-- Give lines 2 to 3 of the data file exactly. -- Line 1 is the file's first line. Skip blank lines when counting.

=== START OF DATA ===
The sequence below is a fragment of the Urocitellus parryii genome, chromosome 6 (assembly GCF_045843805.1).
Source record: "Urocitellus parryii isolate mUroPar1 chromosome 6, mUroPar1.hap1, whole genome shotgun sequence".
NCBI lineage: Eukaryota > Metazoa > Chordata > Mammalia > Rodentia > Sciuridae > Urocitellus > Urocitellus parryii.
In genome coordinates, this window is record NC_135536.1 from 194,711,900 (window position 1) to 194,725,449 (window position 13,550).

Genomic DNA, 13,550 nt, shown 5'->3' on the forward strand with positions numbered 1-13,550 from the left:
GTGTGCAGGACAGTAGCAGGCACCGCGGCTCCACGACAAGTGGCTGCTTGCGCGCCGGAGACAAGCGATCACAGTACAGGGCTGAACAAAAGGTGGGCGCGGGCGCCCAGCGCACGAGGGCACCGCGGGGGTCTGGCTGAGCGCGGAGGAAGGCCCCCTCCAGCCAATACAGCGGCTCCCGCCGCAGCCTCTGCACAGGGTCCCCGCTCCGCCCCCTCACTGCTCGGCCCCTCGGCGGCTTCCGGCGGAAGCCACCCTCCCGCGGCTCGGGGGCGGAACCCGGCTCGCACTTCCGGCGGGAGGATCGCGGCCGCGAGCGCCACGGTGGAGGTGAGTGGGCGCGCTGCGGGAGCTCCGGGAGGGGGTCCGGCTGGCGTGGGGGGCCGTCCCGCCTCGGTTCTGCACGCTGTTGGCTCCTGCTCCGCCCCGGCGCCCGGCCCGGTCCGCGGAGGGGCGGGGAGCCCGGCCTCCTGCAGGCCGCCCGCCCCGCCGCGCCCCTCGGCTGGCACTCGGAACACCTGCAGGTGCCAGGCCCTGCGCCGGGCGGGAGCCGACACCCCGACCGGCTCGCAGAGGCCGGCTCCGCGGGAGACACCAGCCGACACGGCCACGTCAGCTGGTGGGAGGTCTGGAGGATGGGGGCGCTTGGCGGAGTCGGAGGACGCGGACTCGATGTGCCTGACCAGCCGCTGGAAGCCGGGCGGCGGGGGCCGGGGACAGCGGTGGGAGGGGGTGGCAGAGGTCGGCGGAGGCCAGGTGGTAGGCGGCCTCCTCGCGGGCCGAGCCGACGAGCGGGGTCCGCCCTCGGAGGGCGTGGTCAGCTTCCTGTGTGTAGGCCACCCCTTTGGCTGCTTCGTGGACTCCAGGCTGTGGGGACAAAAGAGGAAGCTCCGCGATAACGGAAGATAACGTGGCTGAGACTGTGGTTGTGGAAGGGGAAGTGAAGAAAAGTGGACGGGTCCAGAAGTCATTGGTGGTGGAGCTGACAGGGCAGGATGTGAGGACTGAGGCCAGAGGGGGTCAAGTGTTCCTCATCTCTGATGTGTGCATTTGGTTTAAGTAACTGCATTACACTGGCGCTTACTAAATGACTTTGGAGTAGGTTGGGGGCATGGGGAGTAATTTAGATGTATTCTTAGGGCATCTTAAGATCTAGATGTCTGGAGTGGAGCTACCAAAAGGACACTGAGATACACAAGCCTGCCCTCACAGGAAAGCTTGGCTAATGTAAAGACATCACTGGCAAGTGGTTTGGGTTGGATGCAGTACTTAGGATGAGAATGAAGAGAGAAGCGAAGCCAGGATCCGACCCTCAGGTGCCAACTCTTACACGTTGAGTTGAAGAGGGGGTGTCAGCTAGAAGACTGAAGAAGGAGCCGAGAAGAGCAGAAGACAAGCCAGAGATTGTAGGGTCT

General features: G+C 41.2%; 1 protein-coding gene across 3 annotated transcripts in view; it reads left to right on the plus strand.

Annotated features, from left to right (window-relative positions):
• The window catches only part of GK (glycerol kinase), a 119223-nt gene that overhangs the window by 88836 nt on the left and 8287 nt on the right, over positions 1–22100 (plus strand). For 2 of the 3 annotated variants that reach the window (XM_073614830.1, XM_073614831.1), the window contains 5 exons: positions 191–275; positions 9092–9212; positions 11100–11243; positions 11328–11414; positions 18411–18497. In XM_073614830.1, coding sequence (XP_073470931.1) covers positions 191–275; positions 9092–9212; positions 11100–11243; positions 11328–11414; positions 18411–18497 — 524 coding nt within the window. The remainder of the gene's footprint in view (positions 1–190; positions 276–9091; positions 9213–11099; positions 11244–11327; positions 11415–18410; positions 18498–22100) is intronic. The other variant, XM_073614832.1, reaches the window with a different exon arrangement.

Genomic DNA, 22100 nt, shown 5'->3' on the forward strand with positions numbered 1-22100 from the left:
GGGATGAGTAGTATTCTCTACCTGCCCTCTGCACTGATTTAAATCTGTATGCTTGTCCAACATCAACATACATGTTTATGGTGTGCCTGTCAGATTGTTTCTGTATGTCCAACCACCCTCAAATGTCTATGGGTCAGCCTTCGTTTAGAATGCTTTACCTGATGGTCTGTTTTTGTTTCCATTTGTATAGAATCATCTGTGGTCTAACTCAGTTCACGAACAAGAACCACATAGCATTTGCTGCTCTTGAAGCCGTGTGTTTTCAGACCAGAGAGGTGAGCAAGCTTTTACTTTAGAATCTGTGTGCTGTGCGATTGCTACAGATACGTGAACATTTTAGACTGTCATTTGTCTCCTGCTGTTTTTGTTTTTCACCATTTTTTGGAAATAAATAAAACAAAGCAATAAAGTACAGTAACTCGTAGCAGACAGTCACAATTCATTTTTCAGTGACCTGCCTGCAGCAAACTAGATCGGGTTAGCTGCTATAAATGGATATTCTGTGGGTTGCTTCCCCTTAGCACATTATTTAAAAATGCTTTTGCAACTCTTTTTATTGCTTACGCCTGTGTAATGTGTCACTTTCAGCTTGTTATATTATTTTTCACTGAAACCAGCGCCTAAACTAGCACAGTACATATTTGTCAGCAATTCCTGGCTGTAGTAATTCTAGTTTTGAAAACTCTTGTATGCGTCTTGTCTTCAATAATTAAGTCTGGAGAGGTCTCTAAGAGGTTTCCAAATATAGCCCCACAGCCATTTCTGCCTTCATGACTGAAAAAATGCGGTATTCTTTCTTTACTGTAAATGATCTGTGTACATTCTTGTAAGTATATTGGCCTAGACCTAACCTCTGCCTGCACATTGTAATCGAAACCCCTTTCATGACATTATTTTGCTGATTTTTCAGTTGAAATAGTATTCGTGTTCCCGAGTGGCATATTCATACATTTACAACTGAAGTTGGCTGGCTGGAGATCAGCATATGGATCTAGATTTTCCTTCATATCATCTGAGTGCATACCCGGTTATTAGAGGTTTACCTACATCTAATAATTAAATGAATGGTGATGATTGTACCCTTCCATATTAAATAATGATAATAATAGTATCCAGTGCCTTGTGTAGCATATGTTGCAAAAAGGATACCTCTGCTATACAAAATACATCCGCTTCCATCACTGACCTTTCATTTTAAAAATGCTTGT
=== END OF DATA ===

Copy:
Source record: "Urocitellus parryii isolate mUroPar1 chromosome 6, mUroPar1.hap1, whole genome shotgun sequence".
NCBI lineage: Eukaryota > Metazoa > Chordata > Mammalia > Rodentia > Sciuridae > Urocitellus > Urocitellus parryii.